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Infrastructure and climate change

8 February 2011
IET Communications team
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The IET and other institutions involved in the Engineering the Future (EtF) alliance have called for a radical shake up of the way national infrastructure is planned, developed and protected in a new report.

“Infrastructure, Engineering and Climate Change Adaptation - ensuring services in an uncertain future” was presented to the UK’s Chief Scientific Advisor, Professor John Beddington, today at IET London: Savoy Place.

The report calls for a more joined up process of decision making in government and a new approach to sharing information in the commercial sector.

The authors of the report say that without such approaches, the impacts of climate change could have severely detrimental effects on UK society and the economy by crippling vital services such as electricity, roads and broadband.

The report looks at vulnerabilities in energy, transport, communications and water systems. It examines “cascade failures”, in which failure in one service has a domino effect on others, and identifies ways to prevent and prepare for such events.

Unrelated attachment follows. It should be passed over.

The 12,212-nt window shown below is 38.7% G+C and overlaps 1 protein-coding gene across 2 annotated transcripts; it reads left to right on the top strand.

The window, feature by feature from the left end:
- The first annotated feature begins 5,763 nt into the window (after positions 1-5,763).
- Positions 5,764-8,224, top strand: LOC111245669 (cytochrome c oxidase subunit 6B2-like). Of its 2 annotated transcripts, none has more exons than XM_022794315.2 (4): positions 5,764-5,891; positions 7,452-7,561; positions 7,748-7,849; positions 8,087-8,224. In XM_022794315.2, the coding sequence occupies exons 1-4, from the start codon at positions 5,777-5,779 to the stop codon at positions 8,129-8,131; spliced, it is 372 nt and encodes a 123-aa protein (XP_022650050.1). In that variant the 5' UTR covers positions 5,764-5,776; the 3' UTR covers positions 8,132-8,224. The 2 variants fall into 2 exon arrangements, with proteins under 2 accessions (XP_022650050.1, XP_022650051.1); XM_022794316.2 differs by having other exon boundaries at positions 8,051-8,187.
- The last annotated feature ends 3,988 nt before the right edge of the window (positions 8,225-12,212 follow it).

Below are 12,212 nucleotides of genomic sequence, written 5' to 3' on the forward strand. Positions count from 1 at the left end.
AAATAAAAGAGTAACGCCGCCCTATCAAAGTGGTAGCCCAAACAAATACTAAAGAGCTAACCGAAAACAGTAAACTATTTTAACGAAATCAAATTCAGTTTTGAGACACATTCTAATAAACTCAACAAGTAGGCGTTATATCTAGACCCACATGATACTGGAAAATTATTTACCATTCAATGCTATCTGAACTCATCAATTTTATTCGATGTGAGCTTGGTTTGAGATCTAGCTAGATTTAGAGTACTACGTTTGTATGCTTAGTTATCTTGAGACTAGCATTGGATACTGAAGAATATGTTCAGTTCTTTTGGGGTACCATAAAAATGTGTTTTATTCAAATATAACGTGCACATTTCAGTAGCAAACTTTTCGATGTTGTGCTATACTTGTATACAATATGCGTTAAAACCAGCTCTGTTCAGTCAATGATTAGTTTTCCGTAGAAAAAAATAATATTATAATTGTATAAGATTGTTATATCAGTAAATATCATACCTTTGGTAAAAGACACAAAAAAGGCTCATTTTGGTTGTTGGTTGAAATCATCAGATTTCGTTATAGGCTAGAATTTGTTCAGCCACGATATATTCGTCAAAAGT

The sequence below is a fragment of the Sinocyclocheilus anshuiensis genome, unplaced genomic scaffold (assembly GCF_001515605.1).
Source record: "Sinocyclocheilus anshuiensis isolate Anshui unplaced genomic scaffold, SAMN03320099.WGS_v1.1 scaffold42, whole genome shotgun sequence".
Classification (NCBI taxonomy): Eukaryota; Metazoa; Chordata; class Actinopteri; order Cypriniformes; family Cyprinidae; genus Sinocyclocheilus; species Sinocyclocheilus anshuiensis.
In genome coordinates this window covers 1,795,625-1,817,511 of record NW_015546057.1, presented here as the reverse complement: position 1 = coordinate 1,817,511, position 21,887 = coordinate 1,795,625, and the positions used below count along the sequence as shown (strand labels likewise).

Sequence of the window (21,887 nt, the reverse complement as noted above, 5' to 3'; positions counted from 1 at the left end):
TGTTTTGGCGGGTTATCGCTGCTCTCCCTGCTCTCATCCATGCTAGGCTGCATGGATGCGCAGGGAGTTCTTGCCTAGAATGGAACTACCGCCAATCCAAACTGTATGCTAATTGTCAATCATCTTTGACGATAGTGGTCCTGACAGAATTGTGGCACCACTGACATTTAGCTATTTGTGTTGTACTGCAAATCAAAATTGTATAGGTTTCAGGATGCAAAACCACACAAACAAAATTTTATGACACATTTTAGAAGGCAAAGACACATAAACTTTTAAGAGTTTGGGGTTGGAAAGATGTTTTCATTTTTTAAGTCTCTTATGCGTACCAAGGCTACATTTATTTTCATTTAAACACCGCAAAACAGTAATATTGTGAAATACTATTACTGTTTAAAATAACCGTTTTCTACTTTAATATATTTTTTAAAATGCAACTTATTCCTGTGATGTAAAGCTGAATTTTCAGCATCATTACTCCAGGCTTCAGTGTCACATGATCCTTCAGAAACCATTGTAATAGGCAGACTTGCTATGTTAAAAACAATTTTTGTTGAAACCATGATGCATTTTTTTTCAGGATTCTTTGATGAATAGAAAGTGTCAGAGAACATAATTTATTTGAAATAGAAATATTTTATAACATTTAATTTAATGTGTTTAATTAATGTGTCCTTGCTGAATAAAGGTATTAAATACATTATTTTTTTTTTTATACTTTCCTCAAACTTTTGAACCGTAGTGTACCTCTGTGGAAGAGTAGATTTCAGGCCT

Speaking on behalf of EtF, Royal Academy of Engineering President Lord Browne of Madingley said: “Climate change is a genuine risk. While efforts must continue towards mitigating its effects, we need to think very carefully about how we adapt to the changing climatic conditions that are anticipated over the coming century. In the long term protecting our critical national infrastructure is ultimately about protecting the UK economy and its future growth.”

Department for Environment, Food and Rural Affairs (Defra) Minister Lord Henley said: “Protecting and adapting infrastructure is crucial to our way of life. Taking measures now in the energy, water, transport and communications sectors will not only save money, but also save lives. Engineering is one of the best chances we have of adapting to rising sea levels, flooding and hotter temperatures. This report will inform Defra’s Adapting National Infrastructure programme which will set out the Government’s vision for adapting UK infrastructure this spring.”

“Infrastructure, Engineering and Climate Change Adaptation - ensuring services in an uncertain future” was written for Defra and prepared from the perspective of the engineering profession with particular input from the IET, the Institution of Civil Engineers, the Institution of Chemical Engineers, the Institution of Mechanical Engineers and the Royal Academy of Engineering.

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